the only difference in most cases (except Shell) is octane rating.
Running grocery store 91 or 93 octane gas is probably worse for your ES
than running Shell 87.
So why do you think Shell is better than BP, or Chevron, or Texaco?
Remember Shell is the company than refined gasoline that destroyed
thousands of in tank fuel level sensors because of excess
I'll bet you the "Shell" gas in Southeastern Virginia comes out of the
same refinery as the BP gas in Southeastern Virginia (although I am
sure the additive packages are different). GM, Toyota, BMW all
recommend the so called "Top Tier" gasolines, and Shell is one of the
providers of this type, but not the only. Ford recommends BP (but
doesn't require it). And remember that until Chevron took over Texaco,
Shell and Texaco gasoline was actually provided by two joint ventures
owned by Shell, Texaco,and Aramco (look up Equilon Enterprises and
Here are out of date description of Equilion and Motiva:
"EQUILON ENTERPRISES LLC. On January 15, 1998, Shell Oil and Texaco
Inc. ("Texaco") reached agreement on the formation and operational
start up, effective January 1, 1998, of Equilon Enterprises LLC
("Equilon"). Equilon is a joint venture which combines major elements
of both companies' western and midwestern United States refining and
marketing businesses and both companies' nationwide trading,
transportation and lubricants businesses."
"MOTIVA ENTERPRISES LLC. As reported in the Company's Current Report
on Form 8-K filed with the Commission on July 1, 1998, on July 1, 1998
Shell Oil, Texaco and Saudi Arabian Oil Company (Saudi Aramco) jointly
announced the formation and operational start-up of Motiva Enterprises
LLC (Motiva), a joint venture combining major elements of the three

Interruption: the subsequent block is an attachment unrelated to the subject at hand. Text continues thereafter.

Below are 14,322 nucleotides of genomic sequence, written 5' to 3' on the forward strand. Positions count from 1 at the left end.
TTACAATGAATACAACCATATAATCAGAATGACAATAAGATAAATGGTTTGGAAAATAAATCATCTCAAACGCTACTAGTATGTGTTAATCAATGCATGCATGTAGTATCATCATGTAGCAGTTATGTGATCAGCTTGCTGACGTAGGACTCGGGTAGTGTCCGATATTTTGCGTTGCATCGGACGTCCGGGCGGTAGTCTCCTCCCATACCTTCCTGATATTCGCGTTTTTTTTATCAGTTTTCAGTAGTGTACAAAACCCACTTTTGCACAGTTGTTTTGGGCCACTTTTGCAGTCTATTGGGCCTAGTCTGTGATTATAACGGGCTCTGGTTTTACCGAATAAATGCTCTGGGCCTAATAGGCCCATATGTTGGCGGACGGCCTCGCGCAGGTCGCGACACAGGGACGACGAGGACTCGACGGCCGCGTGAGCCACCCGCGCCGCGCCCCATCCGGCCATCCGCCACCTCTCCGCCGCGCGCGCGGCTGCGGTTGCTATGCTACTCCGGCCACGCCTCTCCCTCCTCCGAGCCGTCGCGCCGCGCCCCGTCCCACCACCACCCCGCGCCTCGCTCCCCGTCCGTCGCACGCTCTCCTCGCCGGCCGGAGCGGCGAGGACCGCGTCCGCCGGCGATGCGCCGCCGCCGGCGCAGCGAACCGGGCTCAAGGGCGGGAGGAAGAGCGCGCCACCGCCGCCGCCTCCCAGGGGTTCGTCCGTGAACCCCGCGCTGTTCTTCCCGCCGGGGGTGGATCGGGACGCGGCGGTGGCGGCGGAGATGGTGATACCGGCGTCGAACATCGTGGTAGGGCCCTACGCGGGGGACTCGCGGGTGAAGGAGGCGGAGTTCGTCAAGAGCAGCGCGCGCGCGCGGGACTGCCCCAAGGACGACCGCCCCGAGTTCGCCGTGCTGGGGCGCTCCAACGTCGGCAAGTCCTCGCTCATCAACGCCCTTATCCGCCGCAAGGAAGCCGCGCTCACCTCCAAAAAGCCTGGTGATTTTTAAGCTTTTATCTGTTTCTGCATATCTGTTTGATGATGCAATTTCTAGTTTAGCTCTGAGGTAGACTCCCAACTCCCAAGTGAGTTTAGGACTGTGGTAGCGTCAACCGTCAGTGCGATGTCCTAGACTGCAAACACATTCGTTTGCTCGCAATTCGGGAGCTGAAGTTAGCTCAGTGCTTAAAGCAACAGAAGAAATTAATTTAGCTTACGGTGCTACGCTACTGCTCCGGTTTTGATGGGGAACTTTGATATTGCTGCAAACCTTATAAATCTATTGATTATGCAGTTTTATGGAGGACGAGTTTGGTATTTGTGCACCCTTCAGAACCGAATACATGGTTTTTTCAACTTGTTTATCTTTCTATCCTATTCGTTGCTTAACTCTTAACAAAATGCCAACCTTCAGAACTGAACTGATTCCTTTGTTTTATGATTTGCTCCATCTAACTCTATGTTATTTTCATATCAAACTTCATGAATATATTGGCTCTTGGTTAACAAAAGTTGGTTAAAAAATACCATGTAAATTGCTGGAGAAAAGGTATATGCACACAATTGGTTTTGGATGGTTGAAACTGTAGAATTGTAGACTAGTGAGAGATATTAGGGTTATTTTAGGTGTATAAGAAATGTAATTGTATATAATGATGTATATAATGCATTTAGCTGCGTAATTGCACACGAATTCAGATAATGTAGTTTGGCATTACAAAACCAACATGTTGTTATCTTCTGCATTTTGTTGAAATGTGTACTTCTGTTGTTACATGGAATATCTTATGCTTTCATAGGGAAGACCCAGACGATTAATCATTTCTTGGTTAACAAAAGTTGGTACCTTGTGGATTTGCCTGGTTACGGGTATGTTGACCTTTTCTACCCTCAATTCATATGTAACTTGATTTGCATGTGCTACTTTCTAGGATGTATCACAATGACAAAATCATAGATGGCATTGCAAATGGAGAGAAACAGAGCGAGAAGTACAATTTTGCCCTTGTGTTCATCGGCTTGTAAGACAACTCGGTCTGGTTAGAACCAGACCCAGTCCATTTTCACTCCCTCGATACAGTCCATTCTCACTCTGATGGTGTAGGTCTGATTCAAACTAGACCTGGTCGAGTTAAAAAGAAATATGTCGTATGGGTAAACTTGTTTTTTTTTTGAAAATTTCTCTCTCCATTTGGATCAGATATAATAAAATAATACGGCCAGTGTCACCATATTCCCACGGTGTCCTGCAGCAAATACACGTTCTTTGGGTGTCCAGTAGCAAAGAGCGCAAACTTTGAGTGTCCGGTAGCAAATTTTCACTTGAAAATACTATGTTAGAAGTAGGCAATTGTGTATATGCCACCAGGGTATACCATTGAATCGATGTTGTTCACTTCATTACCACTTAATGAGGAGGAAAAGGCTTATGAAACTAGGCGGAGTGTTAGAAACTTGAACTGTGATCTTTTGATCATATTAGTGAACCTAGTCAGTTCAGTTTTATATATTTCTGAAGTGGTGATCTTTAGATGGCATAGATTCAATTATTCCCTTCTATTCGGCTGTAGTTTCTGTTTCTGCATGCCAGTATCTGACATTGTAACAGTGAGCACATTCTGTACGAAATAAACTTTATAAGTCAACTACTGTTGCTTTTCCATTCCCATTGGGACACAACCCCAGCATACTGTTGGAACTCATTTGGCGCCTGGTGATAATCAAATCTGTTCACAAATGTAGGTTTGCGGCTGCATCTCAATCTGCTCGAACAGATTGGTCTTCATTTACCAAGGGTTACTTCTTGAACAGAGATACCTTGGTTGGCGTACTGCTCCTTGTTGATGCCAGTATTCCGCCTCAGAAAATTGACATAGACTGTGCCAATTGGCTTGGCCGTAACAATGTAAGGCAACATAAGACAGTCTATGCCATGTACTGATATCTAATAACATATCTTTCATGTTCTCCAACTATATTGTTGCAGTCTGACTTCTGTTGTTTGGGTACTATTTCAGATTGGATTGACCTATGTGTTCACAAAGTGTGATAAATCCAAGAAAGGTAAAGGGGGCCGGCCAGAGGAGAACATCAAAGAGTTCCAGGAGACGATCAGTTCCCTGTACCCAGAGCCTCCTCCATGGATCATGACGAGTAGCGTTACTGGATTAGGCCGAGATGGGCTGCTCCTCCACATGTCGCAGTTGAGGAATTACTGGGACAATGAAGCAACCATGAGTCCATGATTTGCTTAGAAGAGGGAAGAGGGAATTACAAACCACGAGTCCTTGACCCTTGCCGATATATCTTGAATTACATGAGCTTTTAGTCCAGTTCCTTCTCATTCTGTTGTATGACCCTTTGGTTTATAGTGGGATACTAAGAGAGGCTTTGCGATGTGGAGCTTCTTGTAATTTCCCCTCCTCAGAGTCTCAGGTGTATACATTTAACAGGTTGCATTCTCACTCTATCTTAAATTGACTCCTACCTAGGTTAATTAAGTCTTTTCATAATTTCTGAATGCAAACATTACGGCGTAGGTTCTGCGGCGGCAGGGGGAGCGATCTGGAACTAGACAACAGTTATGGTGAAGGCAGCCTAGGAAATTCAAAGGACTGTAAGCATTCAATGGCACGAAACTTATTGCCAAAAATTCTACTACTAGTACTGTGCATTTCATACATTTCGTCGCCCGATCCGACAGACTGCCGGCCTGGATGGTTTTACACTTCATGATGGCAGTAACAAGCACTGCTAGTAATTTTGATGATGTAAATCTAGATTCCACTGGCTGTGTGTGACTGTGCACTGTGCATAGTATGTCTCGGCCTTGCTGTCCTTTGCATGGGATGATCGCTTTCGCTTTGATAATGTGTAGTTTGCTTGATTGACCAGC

companies' eastern and Gulf Coast United States refining and marketing
businesses, including assets previously held by Star Enterprise, a
partnership of corporate affiliates of Texaco and Saudi Aramco. Shell
Oil has 35 percent ownership of Motiva, and Texaco and Saudi Refining,
Inc., a corporate affiliate of Saudi Aramco, each have 32.5 percent
ownership of the company (such ownership to be subject to adjustment
in the future based on the performance of the assets)."
After Chevron purchased Texaco, they were forced to divest their
interest in Equilon and Motiva. Around here, that meant most Texaco
Stations became Shell Stations. The gas is still the same as before,
even the additive package (referred to before as "System 3" at Texaco
I think you are fooling yourself if you think Shell gasoline is
"special," at least compared to other major brands. And remember,
Shell owns the company that markets "Slick 50." It is hard to trust a
company that sells that snake oil.
You will win that bet! Current environmental laws do not allow different
type of gasoline to be stored or transported in the same container at
different times. I E Today a tank truck that loaded regular can not be
reloaded with premium etc, without first being purged and the purge medium
disposed of environmentally. When the seasons change from hot to cold for
example and the volatility must be changed every thing must be purged as
well. One of the reason gas cost so must today are those types of federal
regulations. Companies need to buy more trucks as a result. The same is
true of the gas lines. A company can not pump gasoline through a line that
is different than what was pumped before. The days of pumping a given
number of gallons of one brand, to a tank farm, and then a given number of
gallons of another brand, are long gone. In the old days they would simply
draw of the last, say 50K of the one brand and 50K gallon of the next brand,
or one octane rating and another, to purge the line. The draw off, known as
"plug" gas was sold of to independent stations.
Today all of the gasoline(s) pumped, designed to meet the environmental
requirements of a given area, or a state, are the same. The gasoline sold
at brand X station in one state or area is different than the gas sold by
brand X in another state or area, as well. The oil companies refer to it
as "57" varieties compliance. For example one does not get the same brand
X gas in Nevada as they do in California. Sunoco gas in New Jersey contains
15% ethanol by law and in Pa it does not necessarily contain ethanol.
Today the gasoline is drawn off at the different brand terminals, the
different additives, coloring and such for that brand are added at their
terminal giving them their "own" gasoline. After Katrina, and the loss of
production causing a shortage was ramping up the price of gas, President
Bush issued an order suspending "57" varieties compliance for two weeks
allowing any gas to be transported to any were and that brought the price